Mr Lee takes the spotlight - with no pomp or fanfare

SINGAPORE - FOR more than a week, Members of Parliament had tried their best to keep news of a special tribute for former prime minister Lee Kuan Yew under wraps.

On Monday, the cover finally came off, and it happened in a way befitting of Mr Lee's strict standards.

A simple tribute with no pomp or fanfare, and then from Mr Lee himself, a clear message for the future - continue to keep the Government honest and clean, he told his colleagues.

At 4.20pm, Mr Lee entered Parliament's main Chamber.

With the help of his security officers, he made his way to his seat. All eyes were on him and it seemed as though everyone was holding their breath collectively in respectful silence.

The handful of people in the public gallery strained their necks to see what was going on below.

Minister for Social and Family Development Chan Chun Sing paused midway through his speech, before resuming.

When he finished, Dr Ng Eng Hen, as the Leader of the House, rose to read a short but stirring tribute to Mr Lee.

Singapore was not born into greatness but hardship and poverty, Dr Ng said. But Mr Lee, with his singular mission and dedication, forged Singapore into a nation which today is admired worldwide for its prosperity, harmony and stability.

He said: "In lifting an entire nation and improving countless lives of Singaporeans of several generations, Mr Lee Kuan Yew has left a lasting legacy to all of us and achieved greatness."

For the many who were in Parliament, it was an emotional moment. They were there to honour Mr Lee, and yet, it was painful for them to see him slowed by time, needing help to walk and stand.

Dr Ng pointed out that Singapore's first prime minister has been a member of the legislature since 1955, when he won his first election. He has not looked back since and today, 58 years later, he is still holding the fort in Tanjong Pagar GRC.



In his heyday, Mr Lee was a daunting figure in Parliament. He put his mark on many laws and policies, and set the tone for politics, forcefully taking down opponents who challenged him without giving any quarters.

In his first speech in the then Legislative Assembly, Mr Lee, who was one of three People's Action Party members in the opposition, was at his fiery best.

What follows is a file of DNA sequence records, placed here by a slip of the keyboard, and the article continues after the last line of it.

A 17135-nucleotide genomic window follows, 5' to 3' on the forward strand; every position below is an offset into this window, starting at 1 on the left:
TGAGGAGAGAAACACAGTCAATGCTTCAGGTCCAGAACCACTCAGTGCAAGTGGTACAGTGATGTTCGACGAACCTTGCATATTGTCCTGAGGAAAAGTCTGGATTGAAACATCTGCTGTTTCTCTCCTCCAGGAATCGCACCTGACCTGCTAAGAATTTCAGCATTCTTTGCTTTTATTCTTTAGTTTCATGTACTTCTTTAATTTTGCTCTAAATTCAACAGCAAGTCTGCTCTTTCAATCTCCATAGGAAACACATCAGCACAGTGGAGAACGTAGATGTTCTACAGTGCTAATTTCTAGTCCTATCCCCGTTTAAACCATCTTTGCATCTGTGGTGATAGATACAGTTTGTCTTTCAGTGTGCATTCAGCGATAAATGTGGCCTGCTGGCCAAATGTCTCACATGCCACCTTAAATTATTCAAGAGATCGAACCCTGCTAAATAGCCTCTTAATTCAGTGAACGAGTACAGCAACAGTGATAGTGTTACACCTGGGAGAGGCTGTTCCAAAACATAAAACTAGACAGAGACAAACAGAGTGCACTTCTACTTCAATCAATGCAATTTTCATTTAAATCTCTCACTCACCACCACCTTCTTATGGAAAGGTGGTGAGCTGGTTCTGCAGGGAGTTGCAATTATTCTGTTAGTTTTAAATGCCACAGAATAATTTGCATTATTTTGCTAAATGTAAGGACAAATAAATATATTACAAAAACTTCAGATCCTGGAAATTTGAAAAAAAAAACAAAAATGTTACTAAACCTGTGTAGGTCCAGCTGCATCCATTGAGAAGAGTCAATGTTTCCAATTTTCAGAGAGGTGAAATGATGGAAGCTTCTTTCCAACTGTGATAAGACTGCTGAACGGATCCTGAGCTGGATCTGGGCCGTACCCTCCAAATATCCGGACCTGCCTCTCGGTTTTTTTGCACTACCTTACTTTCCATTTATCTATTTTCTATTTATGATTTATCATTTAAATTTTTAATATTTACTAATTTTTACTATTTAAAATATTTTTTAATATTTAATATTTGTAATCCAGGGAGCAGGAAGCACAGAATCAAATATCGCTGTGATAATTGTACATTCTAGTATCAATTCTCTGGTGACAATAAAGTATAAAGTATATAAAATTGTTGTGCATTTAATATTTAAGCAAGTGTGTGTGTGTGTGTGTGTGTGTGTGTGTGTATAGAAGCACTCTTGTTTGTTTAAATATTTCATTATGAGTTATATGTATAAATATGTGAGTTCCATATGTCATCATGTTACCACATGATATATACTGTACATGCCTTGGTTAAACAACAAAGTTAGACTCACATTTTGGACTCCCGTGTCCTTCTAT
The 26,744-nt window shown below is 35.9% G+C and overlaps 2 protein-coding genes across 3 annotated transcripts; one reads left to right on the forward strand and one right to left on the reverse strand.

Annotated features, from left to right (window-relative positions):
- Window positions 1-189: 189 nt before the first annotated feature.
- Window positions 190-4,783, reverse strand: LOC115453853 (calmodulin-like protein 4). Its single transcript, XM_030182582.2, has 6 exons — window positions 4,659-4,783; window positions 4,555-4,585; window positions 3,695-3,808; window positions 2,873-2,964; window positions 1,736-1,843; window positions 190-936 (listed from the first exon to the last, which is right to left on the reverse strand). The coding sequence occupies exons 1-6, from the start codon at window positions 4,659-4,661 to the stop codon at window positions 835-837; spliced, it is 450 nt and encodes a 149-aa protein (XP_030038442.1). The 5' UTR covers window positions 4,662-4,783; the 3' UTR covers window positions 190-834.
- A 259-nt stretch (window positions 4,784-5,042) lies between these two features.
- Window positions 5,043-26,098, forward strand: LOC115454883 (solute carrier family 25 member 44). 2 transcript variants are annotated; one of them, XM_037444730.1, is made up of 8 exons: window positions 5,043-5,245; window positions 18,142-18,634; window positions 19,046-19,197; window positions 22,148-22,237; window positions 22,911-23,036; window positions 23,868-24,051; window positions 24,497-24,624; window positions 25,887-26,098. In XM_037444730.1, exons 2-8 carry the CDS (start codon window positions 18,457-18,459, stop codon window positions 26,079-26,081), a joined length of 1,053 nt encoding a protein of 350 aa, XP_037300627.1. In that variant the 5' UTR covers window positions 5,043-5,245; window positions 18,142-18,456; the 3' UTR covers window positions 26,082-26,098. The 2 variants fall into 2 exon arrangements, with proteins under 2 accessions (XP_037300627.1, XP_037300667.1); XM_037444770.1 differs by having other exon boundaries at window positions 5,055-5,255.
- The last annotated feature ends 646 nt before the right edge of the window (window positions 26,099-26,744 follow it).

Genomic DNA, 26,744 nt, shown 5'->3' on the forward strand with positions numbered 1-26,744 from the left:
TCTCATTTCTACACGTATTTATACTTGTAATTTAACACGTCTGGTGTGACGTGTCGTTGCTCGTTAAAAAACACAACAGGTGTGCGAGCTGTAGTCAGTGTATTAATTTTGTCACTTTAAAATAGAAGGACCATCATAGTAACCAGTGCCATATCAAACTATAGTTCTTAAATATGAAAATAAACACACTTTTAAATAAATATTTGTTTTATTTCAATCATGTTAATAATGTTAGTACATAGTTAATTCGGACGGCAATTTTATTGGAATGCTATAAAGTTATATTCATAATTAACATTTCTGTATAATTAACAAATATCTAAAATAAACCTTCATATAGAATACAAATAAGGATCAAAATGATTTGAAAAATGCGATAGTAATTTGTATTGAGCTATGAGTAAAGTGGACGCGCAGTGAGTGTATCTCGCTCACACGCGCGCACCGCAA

He wasted no time in attacking the Labour Front government led by David Marshall, focusing on the future of Singapore as he railed against the shackles of colonialism and pushed for full self-government.

On Monday, at the age of 90, he came out fighting once more - attending Parliament against his doctors' advice.

Some men are so important in a nation's history that they eventually rise above politics.

And on Monday, the House stood united to give Mr Lee a rousing ovation. Members from all parties went up to him, one after another, to wish him a happy birthday.

Tellingly, one of the first to do so was Workers' Party (WP) chief Low Thia Khiang.

A long line formed after him which included other WP MPs and Non-Constituency MPs, and also Nominated MPs.

The final handshake came from Mrs Lina Chiam, the wife of opposition veteran Chiam See Tong who locked horns many times with Mr Lee from the 1980s.

Leaning in close to speak to him, her head bowed, she said: "May God bless you with good health."

The day's session began ordinarily enough with ministers answering questions to a sparsely filled Chamber.

There were some tell-tale signs of what was in store, such as Mr Seng Han Thong (Ang Mo Kio GRC) who entered the Chamber with a giant white envelope - Mr Lee's birthday card.

Then by 4pm, more and more MPs began to arrive, eventually filling up almost every seat in the House before Mr Lee's entrance.

And as it has been many times in Parliament's history, the day was Mr Lee's.

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